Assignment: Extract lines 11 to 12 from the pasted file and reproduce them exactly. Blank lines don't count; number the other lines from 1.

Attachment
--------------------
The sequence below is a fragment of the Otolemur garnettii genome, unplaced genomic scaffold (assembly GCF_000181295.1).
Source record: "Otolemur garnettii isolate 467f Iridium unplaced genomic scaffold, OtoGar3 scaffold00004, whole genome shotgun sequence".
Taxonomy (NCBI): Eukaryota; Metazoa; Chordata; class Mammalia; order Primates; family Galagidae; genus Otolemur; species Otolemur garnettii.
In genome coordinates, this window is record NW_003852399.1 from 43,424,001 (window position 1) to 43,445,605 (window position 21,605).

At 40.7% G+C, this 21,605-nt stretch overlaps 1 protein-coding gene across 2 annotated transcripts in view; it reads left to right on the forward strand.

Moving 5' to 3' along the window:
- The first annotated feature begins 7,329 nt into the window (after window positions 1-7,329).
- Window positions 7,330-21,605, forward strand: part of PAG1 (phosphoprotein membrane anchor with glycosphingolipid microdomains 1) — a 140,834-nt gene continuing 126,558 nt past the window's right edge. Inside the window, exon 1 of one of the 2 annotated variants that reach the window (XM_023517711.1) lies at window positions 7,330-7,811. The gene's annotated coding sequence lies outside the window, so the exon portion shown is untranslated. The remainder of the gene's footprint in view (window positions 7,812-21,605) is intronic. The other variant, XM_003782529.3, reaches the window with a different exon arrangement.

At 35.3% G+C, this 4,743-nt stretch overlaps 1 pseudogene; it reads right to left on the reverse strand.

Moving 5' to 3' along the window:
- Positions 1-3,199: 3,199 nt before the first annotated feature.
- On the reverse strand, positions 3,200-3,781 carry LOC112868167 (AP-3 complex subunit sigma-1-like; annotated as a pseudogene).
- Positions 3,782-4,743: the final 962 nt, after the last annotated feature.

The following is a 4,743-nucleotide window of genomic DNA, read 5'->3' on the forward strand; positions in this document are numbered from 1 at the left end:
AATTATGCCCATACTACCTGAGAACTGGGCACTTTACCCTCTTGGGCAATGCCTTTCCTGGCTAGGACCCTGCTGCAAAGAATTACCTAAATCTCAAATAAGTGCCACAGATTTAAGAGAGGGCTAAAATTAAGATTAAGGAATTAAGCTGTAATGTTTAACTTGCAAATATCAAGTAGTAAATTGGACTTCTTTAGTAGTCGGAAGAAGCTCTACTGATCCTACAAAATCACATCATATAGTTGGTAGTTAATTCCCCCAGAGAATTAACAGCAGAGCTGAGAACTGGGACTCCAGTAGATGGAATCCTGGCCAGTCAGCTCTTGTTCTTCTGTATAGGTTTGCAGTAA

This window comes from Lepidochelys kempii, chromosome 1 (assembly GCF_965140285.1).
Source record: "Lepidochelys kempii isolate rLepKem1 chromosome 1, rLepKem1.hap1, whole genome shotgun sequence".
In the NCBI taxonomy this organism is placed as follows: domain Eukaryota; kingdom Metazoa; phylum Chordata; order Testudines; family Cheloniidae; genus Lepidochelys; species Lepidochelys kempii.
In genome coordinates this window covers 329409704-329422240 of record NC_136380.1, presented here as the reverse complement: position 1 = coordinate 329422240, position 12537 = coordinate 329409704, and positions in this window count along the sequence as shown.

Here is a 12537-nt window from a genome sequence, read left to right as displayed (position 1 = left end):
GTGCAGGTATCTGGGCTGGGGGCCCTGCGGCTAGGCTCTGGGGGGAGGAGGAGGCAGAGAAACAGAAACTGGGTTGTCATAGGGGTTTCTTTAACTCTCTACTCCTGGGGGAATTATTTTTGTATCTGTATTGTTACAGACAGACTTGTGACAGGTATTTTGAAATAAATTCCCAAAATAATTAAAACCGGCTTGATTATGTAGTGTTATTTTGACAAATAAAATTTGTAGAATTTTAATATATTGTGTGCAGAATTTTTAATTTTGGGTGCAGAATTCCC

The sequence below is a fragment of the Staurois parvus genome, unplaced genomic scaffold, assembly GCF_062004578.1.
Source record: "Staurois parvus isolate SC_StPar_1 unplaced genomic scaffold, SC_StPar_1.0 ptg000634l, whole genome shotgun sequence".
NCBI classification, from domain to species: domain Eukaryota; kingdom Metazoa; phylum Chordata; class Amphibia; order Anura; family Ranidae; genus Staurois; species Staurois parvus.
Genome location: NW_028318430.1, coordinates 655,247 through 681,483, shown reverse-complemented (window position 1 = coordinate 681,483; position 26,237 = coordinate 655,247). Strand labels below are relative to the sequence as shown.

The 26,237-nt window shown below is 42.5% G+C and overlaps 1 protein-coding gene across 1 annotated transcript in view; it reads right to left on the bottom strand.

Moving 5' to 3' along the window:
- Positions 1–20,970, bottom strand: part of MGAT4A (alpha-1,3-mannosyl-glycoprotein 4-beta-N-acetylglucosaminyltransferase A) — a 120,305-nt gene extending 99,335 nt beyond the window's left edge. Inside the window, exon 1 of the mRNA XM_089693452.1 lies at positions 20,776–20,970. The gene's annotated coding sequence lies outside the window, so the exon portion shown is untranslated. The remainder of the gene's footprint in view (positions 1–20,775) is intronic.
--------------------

- Positions 1-3,199: 3,199 nt before the first annotated feature.
- On the reverse strand, positions 3,200-3,781 carry LOC112868167 (AP-3 complex subunit sigma-1-like; annotated as a pseudogene).